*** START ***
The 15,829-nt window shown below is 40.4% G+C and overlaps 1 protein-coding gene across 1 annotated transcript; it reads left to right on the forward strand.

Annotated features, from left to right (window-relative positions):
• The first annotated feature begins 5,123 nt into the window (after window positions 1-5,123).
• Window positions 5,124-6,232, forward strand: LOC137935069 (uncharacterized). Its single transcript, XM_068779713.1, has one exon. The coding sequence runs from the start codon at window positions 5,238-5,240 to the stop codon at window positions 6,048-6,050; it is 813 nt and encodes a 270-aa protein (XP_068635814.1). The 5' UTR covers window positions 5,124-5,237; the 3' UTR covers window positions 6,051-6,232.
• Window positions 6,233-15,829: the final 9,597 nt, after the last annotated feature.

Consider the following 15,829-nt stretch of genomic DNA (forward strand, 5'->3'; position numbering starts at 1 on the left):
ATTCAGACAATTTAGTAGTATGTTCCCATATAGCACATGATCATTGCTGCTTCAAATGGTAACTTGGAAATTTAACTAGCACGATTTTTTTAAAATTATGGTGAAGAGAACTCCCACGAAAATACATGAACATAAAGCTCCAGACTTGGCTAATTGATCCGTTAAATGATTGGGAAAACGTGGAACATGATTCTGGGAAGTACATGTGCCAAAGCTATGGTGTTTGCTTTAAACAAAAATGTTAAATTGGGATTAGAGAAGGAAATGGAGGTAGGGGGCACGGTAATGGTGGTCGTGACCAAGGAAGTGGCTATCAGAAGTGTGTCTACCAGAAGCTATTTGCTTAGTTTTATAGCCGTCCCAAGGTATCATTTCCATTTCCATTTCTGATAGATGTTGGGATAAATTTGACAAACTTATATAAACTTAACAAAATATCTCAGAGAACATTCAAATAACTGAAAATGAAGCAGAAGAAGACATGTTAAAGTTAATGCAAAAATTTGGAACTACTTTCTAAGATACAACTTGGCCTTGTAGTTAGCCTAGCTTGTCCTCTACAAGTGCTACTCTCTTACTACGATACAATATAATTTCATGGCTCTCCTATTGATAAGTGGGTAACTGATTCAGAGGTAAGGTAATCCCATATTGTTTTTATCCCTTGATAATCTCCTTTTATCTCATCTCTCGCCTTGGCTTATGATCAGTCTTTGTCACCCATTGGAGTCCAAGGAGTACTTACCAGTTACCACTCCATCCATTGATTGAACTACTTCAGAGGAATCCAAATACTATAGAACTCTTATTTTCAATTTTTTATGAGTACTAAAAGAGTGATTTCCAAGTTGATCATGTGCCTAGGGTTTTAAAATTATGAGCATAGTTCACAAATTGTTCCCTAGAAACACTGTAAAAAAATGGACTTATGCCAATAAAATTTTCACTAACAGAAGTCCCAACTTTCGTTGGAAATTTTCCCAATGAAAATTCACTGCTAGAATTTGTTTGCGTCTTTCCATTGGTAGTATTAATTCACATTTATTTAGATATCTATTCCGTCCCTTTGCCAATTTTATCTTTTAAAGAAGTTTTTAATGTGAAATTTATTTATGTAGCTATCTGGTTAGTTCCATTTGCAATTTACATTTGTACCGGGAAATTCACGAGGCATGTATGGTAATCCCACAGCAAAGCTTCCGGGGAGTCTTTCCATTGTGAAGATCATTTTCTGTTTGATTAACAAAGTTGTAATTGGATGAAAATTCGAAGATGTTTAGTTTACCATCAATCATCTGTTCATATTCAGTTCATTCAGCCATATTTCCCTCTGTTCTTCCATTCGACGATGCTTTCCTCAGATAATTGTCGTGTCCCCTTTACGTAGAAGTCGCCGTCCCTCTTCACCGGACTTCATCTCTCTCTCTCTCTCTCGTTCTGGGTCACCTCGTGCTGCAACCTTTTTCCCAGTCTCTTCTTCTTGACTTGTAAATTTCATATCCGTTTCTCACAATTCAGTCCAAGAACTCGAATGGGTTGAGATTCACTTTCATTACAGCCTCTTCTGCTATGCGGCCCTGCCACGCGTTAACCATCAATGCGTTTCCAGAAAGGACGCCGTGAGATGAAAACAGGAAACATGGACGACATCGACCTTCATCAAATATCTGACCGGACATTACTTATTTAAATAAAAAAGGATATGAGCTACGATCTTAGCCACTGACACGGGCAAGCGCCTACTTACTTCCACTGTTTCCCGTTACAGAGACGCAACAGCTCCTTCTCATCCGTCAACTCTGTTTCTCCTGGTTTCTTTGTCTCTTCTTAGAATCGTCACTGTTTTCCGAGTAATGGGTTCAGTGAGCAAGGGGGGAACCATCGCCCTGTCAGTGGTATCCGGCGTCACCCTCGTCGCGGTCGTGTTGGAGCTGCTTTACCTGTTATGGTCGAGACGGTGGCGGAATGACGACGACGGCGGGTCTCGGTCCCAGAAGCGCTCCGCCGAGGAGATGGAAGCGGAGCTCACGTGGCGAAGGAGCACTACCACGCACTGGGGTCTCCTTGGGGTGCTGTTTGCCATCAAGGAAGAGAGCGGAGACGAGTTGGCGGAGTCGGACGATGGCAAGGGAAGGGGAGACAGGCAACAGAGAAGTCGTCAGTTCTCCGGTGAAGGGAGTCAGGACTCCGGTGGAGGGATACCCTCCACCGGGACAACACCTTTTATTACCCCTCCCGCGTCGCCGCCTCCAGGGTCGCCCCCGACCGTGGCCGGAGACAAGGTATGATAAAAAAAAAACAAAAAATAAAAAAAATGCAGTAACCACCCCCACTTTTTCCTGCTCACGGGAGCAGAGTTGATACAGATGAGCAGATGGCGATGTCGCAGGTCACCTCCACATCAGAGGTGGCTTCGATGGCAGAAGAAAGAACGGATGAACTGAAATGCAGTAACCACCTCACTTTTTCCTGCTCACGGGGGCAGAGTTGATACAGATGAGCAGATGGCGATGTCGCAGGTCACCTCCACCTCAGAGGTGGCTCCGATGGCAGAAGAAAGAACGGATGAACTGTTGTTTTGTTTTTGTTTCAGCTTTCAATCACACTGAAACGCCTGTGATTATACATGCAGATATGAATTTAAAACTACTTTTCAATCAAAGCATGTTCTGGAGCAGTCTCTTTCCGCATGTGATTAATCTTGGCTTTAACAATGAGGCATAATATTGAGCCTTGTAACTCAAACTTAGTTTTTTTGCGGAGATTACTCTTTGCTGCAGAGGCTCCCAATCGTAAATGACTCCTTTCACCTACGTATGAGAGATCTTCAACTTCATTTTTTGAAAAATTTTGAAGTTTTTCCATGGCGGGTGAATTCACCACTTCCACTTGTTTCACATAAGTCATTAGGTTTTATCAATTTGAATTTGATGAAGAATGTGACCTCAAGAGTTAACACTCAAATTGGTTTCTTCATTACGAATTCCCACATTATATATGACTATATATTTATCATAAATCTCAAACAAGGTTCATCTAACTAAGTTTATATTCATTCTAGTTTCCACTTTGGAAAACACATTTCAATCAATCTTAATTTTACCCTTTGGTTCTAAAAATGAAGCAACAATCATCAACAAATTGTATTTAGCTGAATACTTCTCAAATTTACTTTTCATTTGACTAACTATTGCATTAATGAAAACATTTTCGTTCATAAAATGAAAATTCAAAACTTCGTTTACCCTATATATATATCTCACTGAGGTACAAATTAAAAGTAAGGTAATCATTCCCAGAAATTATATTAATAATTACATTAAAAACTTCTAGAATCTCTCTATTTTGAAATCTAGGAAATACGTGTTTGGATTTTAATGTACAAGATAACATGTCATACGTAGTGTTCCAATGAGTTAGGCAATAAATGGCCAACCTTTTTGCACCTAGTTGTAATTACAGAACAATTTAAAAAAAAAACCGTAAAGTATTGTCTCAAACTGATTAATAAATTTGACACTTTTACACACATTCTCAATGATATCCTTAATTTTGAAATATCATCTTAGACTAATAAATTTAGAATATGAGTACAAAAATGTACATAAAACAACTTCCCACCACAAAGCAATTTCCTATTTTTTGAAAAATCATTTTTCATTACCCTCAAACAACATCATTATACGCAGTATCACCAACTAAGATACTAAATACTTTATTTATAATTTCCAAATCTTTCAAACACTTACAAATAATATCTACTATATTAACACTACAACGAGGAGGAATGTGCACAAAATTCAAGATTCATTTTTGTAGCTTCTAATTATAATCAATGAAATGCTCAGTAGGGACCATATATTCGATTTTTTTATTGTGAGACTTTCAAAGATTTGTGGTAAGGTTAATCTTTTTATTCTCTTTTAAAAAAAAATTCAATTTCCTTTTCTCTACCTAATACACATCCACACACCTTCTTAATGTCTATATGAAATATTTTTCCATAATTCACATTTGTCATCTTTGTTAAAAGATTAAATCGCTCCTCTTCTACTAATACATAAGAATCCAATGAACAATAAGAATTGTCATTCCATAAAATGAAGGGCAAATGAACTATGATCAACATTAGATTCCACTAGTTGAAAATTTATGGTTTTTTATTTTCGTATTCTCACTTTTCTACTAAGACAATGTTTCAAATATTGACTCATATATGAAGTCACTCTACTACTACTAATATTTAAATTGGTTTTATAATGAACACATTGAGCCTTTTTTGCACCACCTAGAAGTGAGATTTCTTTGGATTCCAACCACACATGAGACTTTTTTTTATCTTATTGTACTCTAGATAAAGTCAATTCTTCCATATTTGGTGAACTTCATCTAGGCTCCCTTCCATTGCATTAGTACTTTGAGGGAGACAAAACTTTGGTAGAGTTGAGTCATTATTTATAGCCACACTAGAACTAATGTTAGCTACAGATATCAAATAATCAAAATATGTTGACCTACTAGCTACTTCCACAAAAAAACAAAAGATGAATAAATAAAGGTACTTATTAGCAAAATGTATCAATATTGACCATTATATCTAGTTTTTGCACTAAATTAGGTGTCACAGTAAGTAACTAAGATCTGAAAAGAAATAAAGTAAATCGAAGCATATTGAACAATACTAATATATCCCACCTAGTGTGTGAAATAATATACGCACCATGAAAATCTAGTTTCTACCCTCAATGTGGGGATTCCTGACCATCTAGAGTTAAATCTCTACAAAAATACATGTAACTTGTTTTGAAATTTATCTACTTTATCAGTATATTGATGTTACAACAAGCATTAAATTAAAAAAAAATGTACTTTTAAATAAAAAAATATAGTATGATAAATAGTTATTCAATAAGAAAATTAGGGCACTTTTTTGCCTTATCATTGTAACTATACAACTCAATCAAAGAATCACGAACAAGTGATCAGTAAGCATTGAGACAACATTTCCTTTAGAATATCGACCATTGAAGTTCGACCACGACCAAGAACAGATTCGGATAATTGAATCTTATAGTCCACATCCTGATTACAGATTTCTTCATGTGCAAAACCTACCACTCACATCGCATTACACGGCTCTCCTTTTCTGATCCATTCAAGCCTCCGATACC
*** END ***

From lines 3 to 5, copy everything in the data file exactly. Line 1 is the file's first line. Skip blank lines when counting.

• The first annotated feature begins 5,123 nt into the window (after window positions 1-5,123).
• Window positions 5,124-6,232, forward strand: LOC137935069 (uncharacterized). Its single transcript, XM_068779713.1, has one exon. The coding sequence runs from the start codon at window positions 5,238-5,240 to the stop codon at window positions 6,048-6,050; it is 813 nt and encodes a 270-aa protein (XP_068635814.1). The 5' UTR covers window positions 5,124-5,237; the 3' UTR covers window positions 6,051-6,232.
• Window positions 6,233-15,829: the final 9,597 nt, after the last annotated feature.